Jeannine Stein ,
Los Angeles Times |
The prognosis for people with knee osteoarthritis isn't so bleak as it might seem in the wake of a study finding that arthroscopic surgery, once hailed as promising, may not be the best option.
That study, released in the Sept. 11 issue of the New England Journal of Medicine, suggested that those who underwent the surgery didn't fare any better in the long run than their counterparts who received physical therapy. During the surgery, small incisions are made through which a small camera and surgical instruments are inserted. Physicians can then repair or remove cartilage, or flush the knee to remove debris -- or do both procedures.
The trick is to find one or more treatments -- amid the array that includes medication and physical therapy -- that can ease the pain of worn cartilage. It can take some work.
"When patients come into my office," says Dr. Ronald Grelsamer, a knee surgeon in the orthopaedics department at Mount Sinai School of Medicine in New York, "I give them a list of 17 options to help them manage their condition. At the very bottom is arthroscopy. It works for a little while, but it's not going to cure it. . . . What I've found is that nothing works for everybody, and everything works for somebody."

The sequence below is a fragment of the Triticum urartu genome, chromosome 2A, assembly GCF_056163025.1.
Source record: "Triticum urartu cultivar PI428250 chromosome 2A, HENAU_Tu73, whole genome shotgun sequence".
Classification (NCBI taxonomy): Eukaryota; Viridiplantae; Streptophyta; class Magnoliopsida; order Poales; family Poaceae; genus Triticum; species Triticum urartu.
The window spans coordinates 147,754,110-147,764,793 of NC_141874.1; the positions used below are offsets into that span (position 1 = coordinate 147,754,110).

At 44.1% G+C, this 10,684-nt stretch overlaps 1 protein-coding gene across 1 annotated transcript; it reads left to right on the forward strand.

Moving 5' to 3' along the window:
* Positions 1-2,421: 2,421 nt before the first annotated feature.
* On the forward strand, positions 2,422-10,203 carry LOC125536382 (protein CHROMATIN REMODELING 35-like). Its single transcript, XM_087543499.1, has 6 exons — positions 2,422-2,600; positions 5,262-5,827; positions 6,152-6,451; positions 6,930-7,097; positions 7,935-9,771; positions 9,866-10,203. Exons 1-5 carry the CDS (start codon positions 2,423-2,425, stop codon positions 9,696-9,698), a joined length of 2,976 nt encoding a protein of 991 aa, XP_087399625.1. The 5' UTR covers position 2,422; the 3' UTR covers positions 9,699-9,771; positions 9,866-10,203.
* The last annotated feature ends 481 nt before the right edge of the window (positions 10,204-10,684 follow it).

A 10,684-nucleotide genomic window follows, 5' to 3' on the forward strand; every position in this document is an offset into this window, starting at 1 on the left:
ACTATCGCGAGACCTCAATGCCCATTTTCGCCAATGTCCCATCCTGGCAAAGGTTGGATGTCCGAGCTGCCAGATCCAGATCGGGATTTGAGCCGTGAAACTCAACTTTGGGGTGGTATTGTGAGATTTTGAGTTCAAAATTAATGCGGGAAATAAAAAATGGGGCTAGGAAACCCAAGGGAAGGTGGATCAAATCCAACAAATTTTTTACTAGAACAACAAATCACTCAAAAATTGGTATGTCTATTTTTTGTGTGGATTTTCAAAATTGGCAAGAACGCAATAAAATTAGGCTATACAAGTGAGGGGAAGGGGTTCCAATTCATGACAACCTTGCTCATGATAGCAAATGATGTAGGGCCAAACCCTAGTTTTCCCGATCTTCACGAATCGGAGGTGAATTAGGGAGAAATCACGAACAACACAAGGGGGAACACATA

Oral nonsteroidal anti-inflammatories, such as Celebrex, can reduce inflammation and pain, as can cortisone injections. Hyaluronic acid injections can replace some of the viscous synovial fluids that lubricate the joints but that sometimes decrease with age. Acupuncture and massage may also alleviate pain. But as people get older and knees become more worn, the ultimate remedy could be a total knee replacement.
And although a New England Journal of Medicine study in 2006 found that glucosamine and chondroitin supplements fared no better than a placebo among 1,583 people in reducing knee pain by 20%, some doctors still recommend it. "The average effect is quite small," says Dr. John FitzGerald, assistant professor of rheumatology at the David Geffen School of Medicine at UCLA, "and it can be slow-acting. That study is open to interpretation; I think on average it works a little bit for some people."
But much can be said for consistent exercise, which can also tamp down pain and improve mobility, according to health experts. One study published in the Annals of Internal Medicine compared a physical therapy program of manual therapy and exercise with a placebo program of subtherapeutic ultrasound, and it found that exercise improved walking distance and function, pain and stiffness scores far greater than the placebo.